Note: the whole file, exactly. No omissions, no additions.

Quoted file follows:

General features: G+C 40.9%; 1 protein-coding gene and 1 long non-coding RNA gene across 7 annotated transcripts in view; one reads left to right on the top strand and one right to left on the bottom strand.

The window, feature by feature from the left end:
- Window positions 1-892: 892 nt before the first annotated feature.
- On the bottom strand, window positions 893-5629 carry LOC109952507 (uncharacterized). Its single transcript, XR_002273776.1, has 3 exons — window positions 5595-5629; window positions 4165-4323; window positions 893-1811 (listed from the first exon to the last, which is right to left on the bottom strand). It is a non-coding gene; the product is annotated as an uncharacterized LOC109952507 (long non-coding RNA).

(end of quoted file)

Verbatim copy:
General features: G+C 40.9%; 1 protein-coding gene and 1 long non-coding RNA gene across 7 annotated transcripts in view; one reads left to right on the top strand and one right to left on the bottom strand.

The window, feature by feature from the left end:
- Window positions 1-892: 892 nt before the first annotated feature.
- On the bottom strand, window positions 893-5629 carry LOC109952507 (uncharacterized). Its single transcript, XR_002273776.1, has 3 exons — window positions 5595-5629; window positions 4165-4323; window positions 893-1811 (listed from the first exon to the last, which is right to left on the bottom strand). It is a non-coding gene; the product is annotated as an uncharacterized LOC109952507 (long non-coding RNA).